Author and activist Ibram X. Kendi visits Temple for engaging conversation about racism
Temple University hosted “Ideally Speaking: A Conversation With Dr. Ibram X. Kendi ’10.” The conversation was moderated by Timothy Welbeck, director of the Center for Anti-Racism.
As he reflected on the current state of anti-racism work, Ibram X. Kendi, CLA ’07, ’10, said he thinks the nation is facing a crosswind.
During the wide-ranging candid discussion held on Jan. 31 at the Temple Performing Arts Center, Timothy Welbeck, director of the Temple University Center for Anti-Racism, asked Kendi about the attempts to suppress the teaching of Black history and mischaracterize critical race theory, the role of anti-racism work, and how racism is used as a distraction. The event was hosted by the Center for Anti-Racism.
Kendi is the author of the New York Times No.1 bestseller How to Be an Antiracist and the director of the Center for Antiracist Research at Boston University. While speaking about current efforts to suppress the teaching of Black history, he highlighted the historical significance of the 1960s Black campus movement. During that movement, students protested for the inclusion of Black studies at colleges and universities. Kendi wrote his dissertation on the movement while earning his doctoral degree in African American studies at Temple. He noted one of the reasons why students demanded Black studies was because it had been consistently suppressed in their curriculum.
“I am mentioning that because what is happening today is an effort to undermine that long history of students who themselves were organizing to introduce Black studies,” Kendi said. “Once they organized Black studies, then you had Black faculty who came in and really shaped this discipline and those of us who’ve been in Black studies know that we have always had to fight for our legitimacy.”
During the discussion, Welbeck quoted author Toni Morrison, who gave a 1975 keynote address at Portland State University. Morrison said that “the very serious function of racism is distraction. It keeps you from doing your work.”
“I wanted to get your thoughts on how we rise above the fray with so many distractions in our midst and stay focused on doing the work?” Welbeck asked Kendi. “There are so many efforts to try to discredit Black thought, Black people (and) Black ideas.”
Kendi addressed how racism is being used as a distraction from reckoning with a history of exploiting Black people. While conducting research for his book Stamped From the Beginning: The Definitive History of Racist Ideas in America, Kendi found that leading intellectuals were creating ideas that were used to justify or normalize existing racist policies.
“The reason why that is critical is because if you for instance think that nations in Africa are disproportionately poorer than nations in Europe because there is something wrong with African people, then it’s going to distract you from the history of colonialism,” he said. “It’s going to distract you from neocolonialism. It’s going to distract you from the extraction of multinational corporations.”
Kendi said racist sentiments are going to distract people from the inequity of the criminal punishment system and how it’s systematically hauling and caging Black people. “If you believe that Black people are more dangerous, violent and more criminal-like than let’s say white people, or any other group of people, it’s going to seem normal to you that Black people are overrepresented in prisons,” Kendi continued.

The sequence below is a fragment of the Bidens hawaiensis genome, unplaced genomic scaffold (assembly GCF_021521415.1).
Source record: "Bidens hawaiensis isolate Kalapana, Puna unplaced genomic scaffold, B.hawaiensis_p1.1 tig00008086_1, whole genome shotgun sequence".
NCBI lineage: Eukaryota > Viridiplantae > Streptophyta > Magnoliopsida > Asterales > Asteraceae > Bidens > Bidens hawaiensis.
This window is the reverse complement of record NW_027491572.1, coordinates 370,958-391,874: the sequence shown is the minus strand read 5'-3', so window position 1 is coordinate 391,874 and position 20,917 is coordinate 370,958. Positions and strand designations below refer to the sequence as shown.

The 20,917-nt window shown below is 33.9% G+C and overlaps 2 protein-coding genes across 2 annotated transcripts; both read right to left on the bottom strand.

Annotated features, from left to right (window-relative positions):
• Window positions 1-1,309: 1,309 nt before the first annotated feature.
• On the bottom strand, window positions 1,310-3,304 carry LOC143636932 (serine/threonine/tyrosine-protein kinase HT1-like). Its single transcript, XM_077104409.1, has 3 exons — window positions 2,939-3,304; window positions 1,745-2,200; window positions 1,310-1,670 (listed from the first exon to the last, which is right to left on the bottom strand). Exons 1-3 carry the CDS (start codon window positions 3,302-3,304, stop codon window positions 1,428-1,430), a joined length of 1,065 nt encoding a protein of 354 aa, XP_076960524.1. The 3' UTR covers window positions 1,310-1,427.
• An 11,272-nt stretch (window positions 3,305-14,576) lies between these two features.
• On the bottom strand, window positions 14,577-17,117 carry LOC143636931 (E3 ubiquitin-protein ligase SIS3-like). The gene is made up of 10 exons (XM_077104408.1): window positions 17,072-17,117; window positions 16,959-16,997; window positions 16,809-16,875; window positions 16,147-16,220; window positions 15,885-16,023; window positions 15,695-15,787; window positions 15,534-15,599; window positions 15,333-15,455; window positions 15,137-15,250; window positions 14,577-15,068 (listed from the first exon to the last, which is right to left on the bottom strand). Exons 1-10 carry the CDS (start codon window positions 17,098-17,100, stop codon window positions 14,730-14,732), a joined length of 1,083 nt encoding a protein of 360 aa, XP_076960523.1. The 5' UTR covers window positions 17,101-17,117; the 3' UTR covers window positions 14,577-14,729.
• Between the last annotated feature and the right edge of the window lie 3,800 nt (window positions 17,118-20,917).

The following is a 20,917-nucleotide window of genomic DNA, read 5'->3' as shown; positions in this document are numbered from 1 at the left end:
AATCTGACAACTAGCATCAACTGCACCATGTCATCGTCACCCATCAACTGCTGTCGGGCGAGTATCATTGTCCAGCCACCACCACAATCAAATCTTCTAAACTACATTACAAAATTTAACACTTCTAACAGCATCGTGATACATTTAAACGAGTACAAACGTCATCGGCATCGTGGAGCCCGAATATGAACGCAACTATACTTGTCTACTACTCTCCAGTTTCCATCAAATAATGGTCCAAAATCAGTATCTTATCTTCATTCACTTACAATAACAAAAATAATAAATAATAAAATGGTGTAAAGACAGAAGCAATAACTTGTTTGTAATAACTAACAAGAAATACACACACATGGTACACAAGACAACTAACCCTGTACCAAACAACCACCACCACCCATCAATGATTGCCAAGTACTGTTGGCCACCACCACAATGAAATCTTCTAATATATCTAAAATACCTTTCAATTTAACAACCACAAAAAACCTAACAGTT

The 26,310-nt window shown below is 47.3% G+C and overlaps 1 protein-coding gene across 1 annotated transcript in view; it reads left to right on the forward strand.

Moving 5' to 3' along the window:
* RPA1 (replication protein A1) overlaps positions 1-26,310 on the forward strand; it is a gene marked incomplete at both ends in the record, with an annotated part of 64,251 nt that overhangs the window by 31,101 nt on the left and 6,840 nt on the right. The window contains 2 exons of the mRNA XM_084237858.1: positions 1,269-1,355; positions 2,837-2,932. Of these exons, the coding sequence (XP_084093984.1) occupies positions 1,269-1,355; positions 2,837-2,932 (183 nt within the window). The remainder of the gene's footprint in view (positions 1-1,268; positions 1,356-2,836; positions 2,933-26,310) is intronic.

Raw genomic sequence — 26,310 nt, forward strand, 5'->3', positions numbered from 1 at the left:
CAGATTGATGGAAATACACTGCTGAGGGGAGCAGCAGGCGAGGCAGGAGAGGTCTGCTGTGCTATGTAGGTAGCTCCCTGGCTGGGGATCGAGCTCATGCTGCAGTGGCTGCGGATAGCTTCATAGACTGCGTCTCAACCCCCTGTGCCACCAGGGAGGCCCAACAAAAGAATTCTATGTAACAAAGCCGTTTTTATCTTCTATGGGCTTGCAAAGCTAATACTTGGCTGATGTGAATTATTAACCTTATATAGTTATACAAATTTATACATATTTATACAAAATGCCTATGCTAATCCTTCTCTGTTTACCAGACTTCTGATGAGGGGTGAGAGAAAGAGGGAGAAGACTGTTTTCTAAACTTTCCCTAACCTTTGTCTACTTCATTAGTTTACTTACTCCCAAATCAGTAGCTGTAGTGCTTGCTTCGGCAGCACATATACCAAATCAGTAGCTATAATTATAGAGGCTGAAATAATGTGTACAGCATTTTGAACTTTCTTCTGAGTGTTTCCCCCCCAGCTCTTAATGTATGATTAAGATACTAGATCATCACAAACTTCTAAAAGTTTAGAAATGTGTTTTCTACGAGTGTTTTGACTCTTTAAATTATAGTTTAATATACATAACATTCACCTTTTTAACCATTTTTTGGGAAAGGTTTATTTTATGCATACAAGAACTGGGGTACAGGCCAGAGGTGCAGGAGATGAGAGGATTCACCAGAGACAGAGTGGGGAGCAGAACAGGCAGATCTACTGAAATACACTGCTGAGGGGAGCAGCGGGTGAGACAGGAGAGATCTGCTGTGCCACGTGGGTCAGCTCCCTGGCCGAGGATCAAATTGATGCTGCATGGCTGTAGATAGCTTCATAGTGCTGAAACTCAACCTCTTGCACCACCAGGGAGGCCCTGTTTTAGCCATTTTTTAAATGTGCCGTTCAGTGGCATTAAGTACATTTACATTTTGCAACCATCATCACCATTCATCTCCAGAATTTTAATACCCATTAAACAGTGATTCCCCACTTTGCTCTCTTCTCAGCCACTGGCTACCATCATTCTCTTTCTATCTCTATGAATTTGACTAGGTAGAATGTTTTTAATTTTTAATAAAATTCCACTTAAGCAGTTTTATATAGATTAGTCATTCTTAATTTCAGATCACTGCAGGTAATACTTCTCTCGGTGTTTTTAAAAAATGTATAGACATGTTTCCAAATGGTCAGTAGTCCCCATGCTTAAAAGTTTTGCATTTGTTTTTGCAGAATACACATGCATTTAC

“So, you’re going to be consistently distracted by these racist ideas and if anything you’re going to be focused on Black people as opposed to the policies, structures and conditions that are harming Black people,” Kendi said.
Kendi went on to describe what people can hope to accomplish through anti-racism work in this current climate. “This is about liberation,” he explained. “This is about freedom. This is about freeing our people from the sort of shackles, whether conceptually or even structurally, of racism and it’s about freeing people of injustice and inequity.”
Kendi made his point while referring to Tyre Nichols, a 29-year-old Black man who died after being punched, kicked and pepper-sprayed by police officers in Memphis.
“It’s about allowing somebody who is just trying to get home from not having to be beat to a pulp by five officers and it also allows us to understand why five Black officers would do that and us not actually being shocked because we understand how deep anti-blackness is,” Kendi said, speaking candidly.
During the conversation, Kendi also addressed the importance of educating young people about taking a stance against racism. He partnered with Nic Stone for his new book for teens titled How to Be a (Young) Antiracist, an adaptation of How to Be an Antiracist.
“We started off talking about the role that students, in this case Black students, had in the emergence of Black studies. There is this long history of students and young people organizing for change and so that is what we certainly wanted to do with this book.
“I just think it’s critically important for young people to have an understanding about what racism is, because they are experiencing it, and more importantly to feel and to be empowered to transform it,” Kendi stated.
- Ayana Jones